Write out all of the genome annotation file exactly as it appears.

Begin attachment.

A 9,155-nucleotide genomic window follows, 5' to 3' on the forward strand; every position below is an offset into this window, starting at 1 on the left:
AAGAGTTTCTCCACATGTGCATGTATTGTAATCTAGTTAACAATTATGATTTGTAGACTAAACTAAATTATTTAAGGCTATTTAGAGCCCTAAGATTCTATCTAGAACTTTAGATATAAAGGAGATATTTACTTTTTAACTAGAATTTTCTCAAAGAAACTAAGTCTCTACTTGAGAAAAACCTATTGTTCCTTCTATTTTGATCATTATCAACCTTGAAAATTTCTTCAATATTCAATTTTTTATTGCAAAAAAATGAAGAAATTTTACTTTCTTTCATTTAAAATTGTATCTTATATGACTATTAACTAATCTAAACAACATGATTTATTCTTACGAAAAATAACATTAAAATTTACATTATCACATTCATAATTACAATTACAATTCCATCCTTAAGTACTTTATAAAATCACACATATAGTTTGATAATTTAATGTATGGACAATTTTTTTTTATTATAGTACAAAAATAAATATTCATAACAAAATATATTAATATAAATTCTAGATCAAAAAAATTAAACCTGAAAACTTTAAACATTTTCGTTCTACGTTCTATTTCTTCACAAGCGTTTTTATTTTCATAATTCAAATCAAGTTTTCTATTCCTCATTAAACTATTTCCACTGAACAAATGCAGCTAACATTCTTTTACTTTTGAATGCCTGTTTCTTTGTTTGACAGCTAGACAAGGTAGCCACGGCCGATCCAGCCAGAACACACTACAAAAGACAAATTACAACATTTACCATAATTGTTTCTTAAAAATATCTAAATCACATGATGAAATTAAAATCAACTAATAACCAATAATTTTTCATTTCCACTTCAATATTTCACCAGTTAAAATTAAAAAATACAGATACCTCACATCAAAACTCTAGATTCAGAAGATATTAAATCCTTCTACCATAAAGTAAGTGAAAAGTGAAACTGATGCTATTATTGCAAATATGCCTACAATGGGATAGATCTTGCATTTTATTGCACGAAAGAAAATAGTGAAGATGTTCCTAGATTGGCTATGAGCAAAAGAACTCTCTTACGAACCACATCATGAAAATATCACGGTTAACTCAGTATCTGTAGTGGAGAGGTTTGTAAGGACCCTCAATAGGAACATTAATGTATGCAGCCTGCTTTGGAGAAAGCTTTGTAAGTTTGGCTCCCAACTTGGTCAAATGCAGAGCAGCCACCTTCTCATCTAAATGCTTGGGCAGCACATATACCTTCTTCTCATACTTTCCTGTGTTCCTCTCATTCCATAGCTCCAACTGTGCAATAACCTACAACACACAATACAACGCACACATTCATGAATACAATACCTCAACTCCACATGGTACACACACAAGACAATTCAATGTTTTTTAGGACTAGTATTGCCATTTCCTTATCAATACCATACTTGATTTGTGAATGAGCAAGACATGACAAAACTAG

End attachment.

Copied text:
A 9,155-nucleotide genomic window follows, 5' to 3' on the forward strand; every position below is an offset into this window, starting at 1 on the left:
AAGAGTTTCTCCACATGTGCATGTATTGTAATCTAGTTAACAATTATGATTTGTAGACTAAACTAAATTATTTAAGGCTATTTAGAGCCCTAAGATTCTATCTAGAACTTTAGATATAAAGGAGATATTTACTTTTTAACTAGAATTTTCTCAAAGAAACTAAGTCTCTACTTGAGAAAAACCTATTGTTCCTTCTATTTTGATCATTATCAACCTTGAAAATTTCTTCAATATTCAATTTTTTATTGCAAAAAAATGAAGAAATTTTACTTTCTTTCATTTAAAATTGTATCTTATATGACTATTAACTAATCTAAACAACATGATTTATTCTTACGAAAAATAACATTAAAATTTACATTATCACATTCATAATTACAATTACAATTCCATCCTTAAGTACTTTATAAAATCACACATATAGTTTGATAATTTAATGTATGGACAATTTTTTTTTATTATAGTACAAAAATAAATATTCATAACAAAATATATTAATATAAATTCTAGATCAAAAAAATTAAACCTGAAAACTTTAAACATTTTCGTTCTACGTTCTATTTCTTCACAAGCGTTTTTATTTTCATAATTCAAATCAAGTTTTCTATTCCTCATTAAACTATTTCCACTGAACAAATGCAGCTAACATTCTTTTACTTTTGAATGCCTGTTTCTTTGTTTGACAGCTAGACAAGGTAGCCACGGCCGATCCAGCCAGAACACACTACAAAAGACAAATTACAACATTTACCATAATTGTTTCTTAAAAATATCTAAATCACATGATGAAATTAAAATCAACTAATAACCAATAATTTTTCATTTCCACTTCAATATTTCACCAGTTAAAATTAAAAAATACAGATACCTCACATCAAAACTCTAGATTCAGAAGATATTAAATCCTTCTACCATAAAGTAAGTGAAAAGTGAAACTGATGCTATTATTGCAAATATGCCTACAATGGGATAGATCTTGCATTTTATTGCACGAAAGAAAATAGTGAAGATGTTCCTAGATTGGCTATGAGCAAAAGAACTCTCTTACGAACCACATCATGAAAATATCACGGTTAACTCAGTATCTGTAGTGGAGAGGTTTGTAAGGACCCTCAATAGGAACATTAATGTATGCAGCCTGCTTTGGAGAAAGCTTTGTAAGTTTGGCTCCCAACTTGGTCAAATGCAGAGCAGCCACCTTCTCATCTAAATGCTTGGGCAGCACATATACCTTCTTCTCATACTTTCCTGTGTTCCTCTCATTCCATAGCTCCAACTGTGCAATAACCTACAACACACAATACAACGCACACATTCATGAATACAATACCTCAACTCCACATGGTACACACACAAGACAATTCAATGTTTTTTAGGACTAGTATTGCCATTTCCTTATCAATACCATACTTGATTTGTGAATGAGCAAGACATGACAAAACTAG